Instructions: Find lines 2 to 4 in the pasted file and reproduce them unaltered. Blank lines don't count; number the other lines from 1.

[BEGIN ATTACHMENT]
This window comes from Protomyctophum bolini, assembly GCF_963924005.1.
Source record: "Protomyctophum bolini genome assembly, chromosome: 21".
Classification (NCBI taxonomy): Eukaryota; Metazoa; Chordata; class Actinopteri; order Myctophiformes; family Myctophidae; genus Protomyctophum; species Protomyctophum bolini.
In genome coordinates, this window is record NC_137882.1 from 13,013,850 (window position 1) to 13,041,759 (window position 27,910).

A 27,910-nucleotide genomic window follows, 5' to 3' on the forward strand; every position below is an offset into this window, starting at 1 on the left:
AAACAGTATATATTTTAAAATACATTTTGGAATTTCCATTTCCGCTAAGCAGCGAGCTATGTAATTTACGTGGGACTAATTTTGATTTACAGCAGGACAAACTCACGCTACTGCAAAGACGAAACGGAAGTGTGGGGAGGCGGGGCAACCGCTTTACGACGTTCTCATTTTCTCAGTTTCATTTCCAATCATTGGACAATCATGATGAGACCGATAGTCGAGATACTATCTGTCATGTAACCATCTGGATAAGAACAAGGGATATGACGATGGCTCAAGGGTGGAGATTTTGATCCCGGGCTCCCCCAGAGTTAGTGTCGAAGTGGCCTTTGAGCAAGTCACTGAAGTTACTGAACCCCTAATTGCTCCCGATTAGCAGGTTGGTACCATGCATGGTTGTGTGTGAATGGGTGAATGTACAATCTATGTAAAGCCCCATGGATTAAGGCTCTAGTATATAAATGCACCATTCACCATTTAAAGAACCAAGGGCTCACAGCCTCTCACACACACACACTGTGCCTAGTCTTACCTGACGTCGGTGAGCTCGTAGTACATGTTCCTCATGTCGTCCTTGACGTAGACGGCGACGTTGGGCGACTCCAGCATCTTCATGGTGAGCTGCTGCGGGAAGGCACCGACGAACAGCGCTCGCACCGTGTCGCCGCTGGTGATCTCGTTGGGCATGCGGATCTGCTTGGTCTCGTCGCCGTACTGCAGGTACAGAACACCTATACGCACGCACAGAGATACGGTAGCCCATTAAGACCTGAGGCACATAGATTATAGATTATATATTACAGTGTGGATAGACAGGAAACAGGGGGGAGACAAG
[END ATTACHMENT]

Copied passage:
Source record: "Protomyctophum bolini genome assembly, chromosome: 21".
Classification (NCBI taxonomy): Eukaryota; Metazoa; Chordata; class Actinopteri; order Myctophiformes; family Myctophidae; genus Protomyctophum; species Protomyctophum bolini.
In genome coordinates, this window is record NC_137882.1 from 13,013,850 (window position 1) to 13,041,759 (window position 27,910).